Insight News

Thursday
Oct 30th

Casting aspersions: Bridge snobbery

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As another day passes in the 35W bridge collapse recovery, another harsh, condemning and judgmental generalization seems to surface, adding hundreds of Minnesotans whose compassion makes our state great to a list of "repulsive and compulsive gawkers." Such labeling is hard, cold and indifferent. It reflects a nasty attitude among some who want to claim an exclusive right to the best view of I-35W bridge collapse scene. Photo by Nolan Cramer
As another day passes in the 35W bridge collapse recovery, another harsh, condemning and judgmental generalization seems to surface, adding hundreds of Minnesotans whose compassion makes our state great to a list of "repulsive and compulsive gawkers." Such labeling is hard, cold and indifferent. It reflects a nasty attitude among some who want to claim an exclusive right to the best view of I-35W bridge collapse scene.

This undocumented and unkind generalization drifts far off course from the initial praise from the mayor and governor regarding what makes Minnesota such a great state: the quickness of residents who gave a helpful and willing hand to join in the initial rescue. To sense need and then respond is more blessed than an up-turned nose claiming a seat in the court of privileged spectators.

As I looked at "crime scene" tape officials used to cordon off the bridge area, I took particular note of attitudes, and engaged in many conversations which refuted the classification of the spectators as "groupie gawkers".

Willingly and meaningfully, most everyone I asked offered their location on Wednesday, August 1, at 6:05 p.m. Honor, respect and compassion were -- without exception -- reflected in the manner in which this foot traffic moved, stopped and reflected.
One week after the collapse, I met another non-gawking resident beneath the 10th Avenue Bridge. This was an appropriate place for us to share our evaluations of many of the dimensions of the rescue, now recovery tasks underway. We could understand the praise given to those citizens and agency personnel directly involved in the rescue and recovery efforts.

There is a time to honor and recognize contributions made in times of great need, we affirmed. But denying access to others who want to see, and grieve, is a serious mistake.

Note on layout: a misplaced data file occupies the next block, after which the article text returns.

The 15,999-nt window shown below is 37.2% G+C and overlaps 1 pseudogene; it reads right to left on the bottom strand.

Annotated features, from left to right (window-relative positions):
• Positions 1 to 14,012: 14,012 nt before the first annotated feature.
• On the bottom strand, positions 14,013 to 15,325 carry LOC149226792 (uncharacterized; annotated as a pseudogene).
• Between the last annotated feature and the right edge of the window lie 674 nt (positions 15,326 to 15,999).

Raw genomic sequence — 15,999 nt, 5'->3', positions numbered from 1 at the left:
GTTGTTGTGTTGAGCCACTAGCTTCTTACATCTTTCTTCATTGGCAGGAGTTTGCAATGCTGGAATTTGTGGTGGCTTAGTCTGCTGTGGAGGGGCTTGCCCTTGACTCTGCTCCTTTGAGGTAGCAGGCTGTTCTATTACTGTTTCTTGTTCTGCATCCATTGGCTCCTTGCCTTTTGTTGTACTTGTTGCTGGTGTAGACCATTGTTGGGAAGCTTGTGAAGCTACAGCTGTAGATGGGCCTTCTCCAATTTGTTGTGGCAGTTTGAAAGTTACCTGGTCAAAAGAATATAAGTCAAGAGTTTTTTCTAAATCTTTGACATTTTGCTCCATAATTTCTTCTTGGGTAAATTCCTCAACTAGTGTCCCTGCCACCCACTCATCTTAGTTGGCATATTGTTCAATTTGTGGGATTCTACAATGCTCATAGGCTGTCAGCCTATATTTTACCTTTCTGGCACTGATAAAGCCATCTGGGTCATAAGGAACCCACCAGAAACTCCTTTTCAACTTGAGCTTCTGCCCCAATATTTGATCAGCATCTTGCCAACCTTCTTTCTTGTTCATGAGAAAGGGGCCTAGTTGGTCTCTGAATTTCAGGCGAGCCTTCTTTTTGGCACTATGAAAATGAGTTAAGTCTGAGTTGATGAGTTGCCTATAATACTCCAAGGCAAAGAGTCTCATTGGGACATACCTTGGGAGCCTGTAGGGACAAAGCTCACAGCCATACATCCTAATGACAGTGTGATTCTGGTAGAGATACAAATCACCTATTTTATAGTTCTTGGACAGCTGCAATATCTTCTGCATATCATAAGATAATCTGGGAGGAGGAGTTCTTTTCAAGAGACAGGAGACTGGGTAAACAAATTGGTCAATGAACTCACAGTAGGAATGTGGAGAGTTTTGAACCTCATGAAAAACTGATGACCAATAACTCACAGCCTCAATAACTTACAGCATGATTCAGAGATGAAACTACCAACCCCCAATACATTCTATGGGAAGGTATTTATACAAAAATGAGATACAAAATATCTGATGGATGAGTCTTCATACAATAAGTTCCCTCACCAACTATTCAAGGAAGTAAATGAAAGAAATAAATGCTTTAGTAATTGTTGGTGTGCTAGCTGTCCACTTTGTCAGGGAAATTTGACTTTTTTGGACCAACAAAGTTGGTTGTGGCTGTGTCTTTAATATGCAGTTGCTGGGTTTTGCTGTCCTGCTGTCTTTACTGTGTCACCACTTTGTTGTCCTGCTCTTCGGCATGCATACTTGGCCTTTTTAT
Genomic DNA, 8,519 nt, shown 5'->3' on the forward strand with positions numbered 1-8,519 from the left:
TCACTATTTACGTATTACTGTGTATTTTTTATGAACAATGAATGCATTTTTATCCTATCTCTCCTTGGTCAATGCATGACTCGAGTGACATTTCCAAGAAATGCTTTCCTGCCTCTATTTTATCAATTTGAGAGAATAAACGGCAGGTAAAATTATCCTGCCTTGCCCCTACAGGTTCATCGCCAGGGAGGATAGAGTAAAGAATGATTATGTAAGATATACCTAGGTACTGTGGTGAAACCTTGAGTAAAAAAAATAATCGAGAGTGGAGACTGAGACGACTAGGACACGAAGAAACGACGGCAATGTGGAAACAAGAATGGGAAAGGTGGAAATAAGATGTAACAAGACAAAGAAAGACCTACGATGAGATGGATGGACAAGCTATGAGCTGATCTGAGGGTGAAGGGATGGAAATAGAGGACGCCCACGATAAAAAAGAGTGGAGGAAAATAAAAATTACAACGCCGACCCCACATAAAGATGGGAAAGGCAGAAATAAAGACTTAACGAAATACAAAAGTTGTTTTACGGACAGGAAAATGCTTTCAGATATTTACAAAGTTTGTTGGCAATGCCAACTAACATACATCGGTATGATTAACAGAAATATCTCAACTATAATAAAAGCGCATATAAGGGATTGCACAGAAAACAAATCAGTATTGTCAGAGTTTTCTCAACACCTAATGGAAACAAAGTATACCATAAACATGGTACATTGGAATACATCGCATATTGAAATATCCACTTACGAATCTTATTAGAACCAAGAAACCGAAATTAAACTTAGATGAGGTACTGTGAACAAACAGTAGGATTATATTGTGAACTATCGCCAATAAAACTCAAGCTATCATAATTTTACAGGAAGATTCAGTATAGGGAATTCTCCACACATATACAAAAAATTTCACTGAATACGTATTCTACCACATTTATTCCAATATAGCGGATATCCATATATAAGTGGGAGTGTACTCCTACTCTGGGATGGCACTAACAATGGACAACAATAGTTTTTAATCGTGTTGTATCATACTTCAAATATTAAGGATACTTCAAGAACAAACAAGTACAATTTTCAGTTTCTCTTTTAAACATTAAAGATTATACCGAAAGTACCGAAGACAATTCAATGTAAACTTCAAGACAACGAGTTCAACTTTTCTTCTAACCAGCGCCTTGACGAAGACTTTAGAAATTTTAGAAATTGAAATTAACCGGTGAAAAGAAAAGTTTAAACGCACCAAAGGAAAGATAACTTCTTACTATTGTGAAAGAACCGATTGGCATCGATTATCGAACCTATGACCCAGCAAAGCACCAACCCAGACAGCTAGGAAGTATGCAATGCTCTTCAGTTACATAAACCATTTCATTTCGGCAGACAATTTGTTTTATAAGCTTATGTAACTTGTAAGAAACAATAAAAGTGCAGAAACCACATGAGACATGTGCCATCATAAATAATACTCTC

Thousands pilgrimaged to this bridge turned temple, offering reverence and gratitude for the ones who, without choice or plan, were marked to end their journey within the sanctuary of those flowing waters.

Who would justify the denial of the sacredness of this place and silence the message of harmony from so many, considered so blessed, for their lives spared from this tragedy? Who can guess the number of the many that were free to continue their journey across those waters?

May the dreams of those brought to an end so abruptly by imperfection and stress become permanently etched in our memories.

Bridges are not built above grave sites, nor are they constructed over cemeteries. Where there is a bridge there is a rightful and needed crossing of a constant barrier. Presently, many are being denied opportunity to fathom the meaning and etch the memory of lost lives on their minds and hearts.

What if we allowed organized motorized and foot traffic on the Tenth Avenue Bridge on a fee basis to support a victims' health fund?
Would authorities once again find some fabrication to declare this a "gawker" interference of a crime scene?

I reflect on this tragic event, remembering all the trips I made across that bridge since its dedication. I cannot escape the horrifying imagery of that moment of collapse at 6:05 p.m. on Wednesday August 1, 2007.

From this day forth I will dedicate my efforts to have the new bridge, upon the day of dedication, carry the name "Reverence," for all whose journey on the bridge ended.

More than one set of flashing red lights was visible in my rear view mirror shortly after 6:05 p.m. that day.

Initially, curiosity set in when the first vehicle was pulling a speedboat. A quarter mile more down Highway 65 in Blaine, a second vehicle was pulling a pontoon boat. Curiosity increased to serious speculation. By the time I was headed down 35W toward the Highway 36 intersection, off t
 

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